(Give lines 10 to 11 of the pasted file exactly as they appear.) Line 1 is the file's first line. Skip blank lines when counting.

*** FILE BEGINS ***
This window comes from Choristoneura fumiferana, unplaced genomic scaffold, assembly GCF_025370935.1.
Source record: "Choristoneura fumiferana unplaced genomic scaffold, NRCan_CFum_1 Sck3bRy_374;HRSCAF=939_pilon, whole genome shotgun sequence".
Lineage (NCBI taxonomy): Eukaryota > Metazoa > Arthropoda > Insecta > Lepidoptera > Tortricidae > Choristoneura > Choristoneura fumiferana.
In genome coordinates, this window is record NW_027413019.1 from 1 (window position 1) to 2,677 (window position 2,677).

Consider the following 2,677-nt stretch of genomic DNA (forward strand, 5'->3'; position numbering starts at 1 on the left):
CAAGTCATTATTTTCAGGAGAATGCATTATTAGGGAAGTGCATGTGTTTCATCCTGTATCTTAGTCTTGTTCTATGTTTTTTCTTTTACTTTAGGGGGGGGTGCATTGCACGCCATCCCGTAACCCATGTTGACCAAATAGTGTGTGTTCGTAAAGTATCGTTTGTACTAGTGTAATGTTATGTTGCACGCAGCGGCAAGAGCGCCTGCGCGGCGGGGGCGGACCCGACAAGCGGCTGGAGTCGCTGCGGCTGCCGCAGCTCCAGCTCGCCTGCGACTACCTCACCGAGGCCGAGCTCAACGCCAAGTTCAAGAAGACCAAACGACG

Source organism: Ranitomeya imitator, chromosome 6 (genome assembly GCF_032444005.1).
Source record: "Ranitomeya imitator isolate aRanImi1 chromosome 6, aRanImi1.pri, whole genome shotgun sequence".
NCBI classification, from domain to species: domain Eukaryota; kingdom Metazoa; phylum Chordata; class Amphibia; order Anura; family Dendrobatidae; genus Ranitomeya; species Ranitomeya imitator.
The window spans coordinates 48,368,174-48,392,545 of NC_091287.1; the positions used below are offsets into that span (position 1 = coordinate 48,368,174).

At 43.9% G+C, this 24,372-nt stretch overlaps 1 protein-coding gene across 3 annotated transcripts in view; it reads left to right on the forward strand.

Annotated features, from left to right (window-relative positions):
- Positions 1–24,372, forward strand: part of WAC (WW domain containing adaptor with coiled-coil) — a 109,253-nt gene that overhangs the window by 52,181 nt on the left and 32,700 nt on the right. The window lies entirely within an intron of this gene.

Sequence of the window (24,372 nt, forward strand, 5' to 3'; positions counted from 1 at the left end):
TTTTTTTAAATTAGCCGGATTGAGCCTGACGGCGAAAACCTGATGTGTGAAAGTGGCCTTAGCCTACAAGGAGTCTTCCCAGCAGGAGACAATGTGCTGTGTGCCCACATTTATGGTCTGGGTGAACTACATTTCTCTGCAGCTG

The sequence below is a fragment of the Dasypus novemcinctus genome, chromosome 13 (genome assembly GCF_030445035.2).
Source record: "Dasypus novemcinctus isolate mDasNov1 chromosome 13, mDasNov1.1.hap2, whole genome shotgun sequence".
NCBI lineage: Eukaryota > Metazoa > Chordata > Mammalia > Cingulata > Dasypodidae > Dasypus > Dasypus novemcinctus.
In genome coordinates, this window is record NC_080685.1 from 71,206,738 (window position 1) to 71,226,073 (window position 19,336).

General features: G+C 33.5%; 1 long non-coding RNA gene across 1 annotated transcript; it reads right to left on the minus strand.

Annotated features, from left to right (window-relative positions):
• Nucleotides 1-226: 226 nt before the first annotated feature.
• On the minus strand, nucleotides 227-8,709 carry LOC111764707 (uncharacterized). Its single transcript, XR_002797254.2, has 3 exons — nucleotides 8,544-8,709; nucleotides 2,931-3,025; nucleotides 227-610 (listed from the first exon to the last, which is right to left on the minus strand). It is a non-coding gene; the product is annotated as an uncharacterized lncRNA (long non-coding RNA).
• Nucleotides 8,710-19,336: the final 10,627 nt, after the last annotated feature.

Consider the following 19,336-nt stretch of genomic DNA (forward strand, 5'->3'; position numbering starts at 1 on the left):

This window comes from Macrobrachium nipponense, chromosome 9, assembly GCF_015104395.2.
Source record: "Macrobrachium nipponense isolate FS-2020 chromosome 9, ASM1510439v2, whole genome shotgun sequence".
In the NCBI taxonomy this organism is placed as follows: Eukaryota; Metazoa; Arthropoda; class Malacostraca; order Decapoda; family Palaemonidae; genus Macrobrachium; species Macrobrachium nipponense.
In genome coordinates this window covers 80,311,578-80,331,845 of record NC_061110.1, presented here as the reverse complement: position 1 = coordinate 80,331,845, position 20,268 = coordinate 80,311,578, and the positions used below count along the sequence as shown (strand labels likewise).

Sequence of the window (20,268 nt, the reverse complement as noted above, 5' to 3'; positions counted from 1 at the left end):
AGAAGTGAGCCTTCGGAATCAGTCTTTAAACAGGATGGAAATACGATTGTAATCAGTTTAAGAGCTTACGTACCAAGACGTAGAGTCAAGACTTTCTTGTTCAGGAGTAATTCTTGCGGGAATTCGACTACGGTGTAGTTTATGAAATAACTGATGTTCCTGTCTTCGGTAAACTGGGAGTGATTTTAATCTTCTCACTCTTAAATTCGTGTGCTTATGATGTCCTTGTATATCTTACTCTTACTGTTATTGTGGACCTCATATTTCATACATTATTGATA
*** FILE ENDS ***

The window spans coordinates 48,368,174-48,392,545 of NC_091287.1; the positions used below are offsets into that span (position 1 = coordinate 48,368,174).

At 43.9% G+C, this 24,372-nt stretch overlaps 1 protein-coding gene across 3 annotated transcripts in view; it reads left to right on the forward strand.